Information for visitors to Boston

Although the metropolitan area of BOSTON has long since expanded to fill the shoreline of Massachusetts Bay , and stretches for miles inland as well, the seventeenth-century port at its heart is still discernible. Forget the neat grids of modern urban America; the twisting streets clustered around Boston Common are a reminder of how the nation started out, and the city is enjoyably human in scale.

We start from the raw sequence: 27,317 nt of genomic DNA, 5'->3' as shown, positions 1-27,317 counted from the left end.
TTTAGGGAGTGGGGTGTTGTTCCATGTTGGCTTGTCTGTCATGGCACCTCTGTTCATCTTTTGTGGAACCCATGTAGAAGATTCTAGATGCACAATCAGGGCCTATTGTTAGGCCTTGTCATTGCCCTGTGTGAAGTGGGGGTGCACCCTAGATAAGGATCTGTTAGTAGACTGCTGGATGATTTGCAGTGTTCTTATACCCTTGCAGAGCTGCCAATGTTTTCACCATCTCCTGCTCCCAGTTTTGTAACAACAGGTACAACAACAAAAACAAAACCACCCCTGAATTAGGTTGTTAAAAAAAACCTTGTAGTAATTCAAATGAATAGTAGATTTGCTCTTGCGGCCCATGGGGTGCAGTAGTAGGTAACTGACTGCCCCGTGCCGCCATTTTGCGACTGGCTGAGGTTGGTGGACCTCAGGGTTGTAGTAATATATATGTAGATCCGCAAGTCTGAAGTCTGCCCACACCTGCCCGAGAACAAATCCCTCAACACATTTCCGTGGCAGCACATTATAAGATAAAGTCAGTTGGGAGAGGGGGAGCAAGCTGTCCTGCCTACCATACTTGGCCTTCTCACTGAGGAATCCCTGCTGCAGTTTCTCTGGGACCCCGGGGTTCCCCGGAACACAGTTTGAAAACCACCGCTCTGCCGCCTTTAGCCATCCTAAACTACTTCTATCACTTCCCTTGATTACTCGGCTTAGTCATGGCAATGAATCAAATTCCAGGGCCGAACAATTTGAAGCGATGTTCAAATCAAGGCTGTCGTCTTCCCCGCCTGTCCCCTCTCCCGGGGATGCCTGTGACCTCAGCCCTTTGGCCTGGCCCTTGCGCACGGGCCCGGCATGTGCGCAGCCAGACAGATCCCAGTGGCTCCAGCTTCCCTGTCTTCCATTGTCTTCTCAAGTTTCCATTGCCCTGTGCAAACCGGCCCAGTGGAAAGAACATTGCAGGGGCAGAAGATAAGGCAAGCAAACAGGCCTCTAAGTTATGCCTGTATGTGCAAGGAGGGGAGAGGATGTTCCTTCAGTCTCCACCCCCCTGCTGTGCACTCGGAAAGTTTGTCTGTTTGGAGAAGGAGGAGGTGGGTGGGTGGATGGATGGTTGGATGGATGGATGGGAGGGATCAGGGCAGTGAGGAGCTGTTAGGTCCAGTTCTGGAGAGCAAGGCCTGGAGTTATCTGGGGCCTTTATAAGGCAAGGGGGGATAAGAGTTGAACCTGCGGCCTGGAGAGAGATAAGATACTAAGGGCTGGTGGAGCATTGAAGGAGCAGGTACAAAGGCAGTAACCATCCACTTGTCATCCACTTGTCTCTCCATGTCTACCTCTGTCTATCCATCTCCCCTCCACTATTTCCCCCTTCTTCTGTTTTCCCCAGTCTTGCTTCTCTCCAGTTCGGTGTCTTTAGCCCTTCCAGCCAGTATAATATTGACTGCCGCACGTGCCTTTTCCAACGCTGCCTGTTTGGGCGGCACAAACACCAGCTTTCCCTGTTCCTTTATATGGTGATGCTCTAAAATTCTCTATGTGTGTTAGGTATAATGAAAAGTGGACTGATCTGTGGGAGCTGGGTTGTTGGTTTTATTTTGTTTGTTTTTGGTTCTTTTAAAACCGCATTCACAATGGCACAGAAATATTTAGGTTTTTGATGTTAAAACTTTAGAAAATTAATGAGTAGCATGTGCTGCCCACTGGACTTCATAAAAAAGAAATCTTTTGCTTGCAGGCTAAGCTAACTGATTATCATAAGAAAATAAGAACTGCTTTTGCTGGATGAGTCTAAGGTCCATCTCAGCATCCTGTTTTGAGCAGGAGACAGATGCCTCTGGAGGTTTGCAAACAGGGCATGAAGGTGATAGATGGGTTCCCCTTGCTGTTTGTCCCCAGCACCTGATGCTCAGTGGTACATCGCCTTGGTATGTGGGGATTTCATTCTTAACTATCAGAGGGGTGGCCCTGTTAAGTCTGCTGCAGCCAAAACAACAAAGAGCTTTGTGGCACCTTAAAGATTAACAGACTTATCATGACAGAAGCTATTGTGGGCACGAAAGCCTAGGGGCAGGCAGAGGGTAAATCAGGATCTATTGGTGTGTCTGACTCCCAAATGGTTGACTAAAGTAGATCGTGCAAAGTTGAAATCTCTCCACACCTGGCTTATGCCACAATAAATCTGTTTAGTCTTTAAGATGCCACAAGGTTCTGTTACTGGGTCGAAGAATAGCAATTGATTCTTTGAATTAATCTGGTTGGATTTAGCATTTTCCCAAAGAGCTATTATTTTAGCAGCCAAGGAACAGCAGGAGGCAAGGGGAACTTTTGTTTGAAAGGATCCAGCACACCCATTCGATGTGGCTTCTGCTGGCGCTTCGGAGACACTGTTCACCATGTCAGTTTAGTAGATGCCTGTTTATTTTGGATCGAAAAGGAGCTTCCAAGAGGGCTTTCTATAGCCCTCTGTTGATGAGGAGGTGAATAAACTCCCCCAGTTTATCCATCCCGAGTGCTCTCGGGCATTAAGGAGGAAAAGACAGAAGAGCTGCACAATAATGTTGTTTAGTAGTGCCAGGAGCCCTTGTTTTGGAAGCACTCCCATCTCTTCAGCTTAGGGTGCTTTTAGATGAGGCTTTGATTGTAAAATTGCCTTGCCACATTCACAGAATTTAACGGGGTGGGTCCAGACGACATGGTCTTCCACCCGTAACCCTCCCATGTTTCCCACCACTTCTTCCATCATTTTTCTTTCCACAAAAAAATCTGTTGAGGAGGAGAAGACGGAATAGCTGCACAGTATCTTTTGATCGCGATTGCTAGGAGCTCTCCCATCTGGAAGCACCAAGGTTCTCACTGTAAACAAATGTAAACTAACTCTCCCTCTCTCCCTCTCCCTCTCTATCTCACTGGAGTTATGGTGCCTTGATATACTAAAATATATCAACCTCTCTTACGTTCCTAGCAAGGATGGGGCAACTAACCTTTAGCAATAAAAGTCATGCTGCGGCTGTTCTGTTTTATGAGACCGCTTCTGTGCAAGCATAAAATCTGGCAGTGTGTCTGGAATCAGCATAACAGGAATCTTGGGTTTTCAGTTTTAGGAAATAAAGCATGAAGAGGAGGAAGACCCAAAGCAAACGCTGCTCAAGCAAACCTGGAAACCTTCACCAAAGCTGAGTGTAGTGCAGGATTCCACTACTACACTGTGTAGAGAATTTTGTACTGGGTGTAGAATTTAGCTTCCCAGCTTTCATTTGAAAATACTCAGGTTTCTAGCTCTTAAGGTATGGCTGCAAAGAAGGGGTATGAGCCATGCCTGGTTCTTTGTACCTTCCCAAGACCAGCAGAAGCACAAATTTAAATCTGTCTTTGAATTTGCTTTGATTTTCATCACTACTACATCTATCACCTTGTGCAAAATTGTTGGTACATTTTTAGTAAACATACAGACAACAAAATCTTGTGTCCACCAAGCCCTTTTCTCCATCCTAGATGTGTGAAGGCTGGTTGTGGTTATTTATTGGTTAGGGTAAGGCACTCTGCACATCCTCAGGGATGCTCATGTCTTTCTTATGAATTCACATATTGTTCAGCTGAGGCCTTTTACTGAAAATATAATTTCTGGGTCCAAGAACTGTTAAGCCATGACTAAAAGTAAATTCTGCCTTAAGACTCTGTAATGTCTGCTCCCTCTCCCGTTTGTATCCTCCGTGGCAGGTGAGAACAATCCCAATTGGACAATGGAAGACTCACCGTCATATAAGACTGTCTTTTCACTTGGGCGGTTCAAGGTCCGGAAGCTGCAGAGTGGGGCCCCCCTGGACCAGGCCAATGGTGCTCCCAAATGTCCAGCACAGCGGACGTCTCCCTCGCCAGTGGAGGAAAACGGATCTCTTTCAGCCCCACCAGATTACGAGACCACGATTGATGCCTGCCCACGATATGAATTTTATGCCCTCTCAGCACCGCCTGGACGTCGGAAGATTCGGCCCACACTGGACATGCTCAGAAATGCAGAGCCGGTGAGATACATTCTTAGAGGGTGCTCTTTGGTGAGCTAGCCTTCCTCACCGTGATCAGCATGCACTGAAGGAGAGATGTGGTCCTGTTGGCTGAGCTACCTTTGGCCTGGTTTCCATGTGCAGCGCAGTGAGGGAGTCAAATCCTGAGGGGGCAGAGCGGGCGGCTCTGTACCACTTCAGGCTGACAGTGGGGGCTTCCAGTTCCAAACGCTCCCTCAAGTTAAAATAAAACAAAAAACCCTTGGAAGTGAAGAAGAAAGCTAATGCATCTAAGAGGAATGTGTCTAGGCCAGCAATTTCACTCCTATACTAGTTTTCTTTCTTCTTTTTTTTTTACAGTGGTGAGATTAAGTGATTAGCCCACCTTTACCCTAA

Boston was, until 1755, the biggest city in America; as the one most directly affected by the latest whims of the British Crown, it was the natural birthplace for the opposition that culminated in the Revolutionary War . Numerous evocative sites from that era are preserved along the Freedom Trail through downtown. Since then, however, Boston has in effect turned its back on the sea. As the third busiest port in the British Empire (after London and Bristol), it stood on a narrow peninsula. What is now Washington Street provided the only access by land, and when the British set off to Lexington in 1775 they embarked in ships from the Common itself. During the nineteenth century, the Charles River marshlands were filled in to create the posh Back Bay residential area. Central Boston is now slightly set back from the water, separated by the John Fitzgerald Expressway that carries I-93 across downtown. The city has been working on routing the traffic underground (a project a decade in the making known as "the Big Dig"), though the monumental task won't likely be completed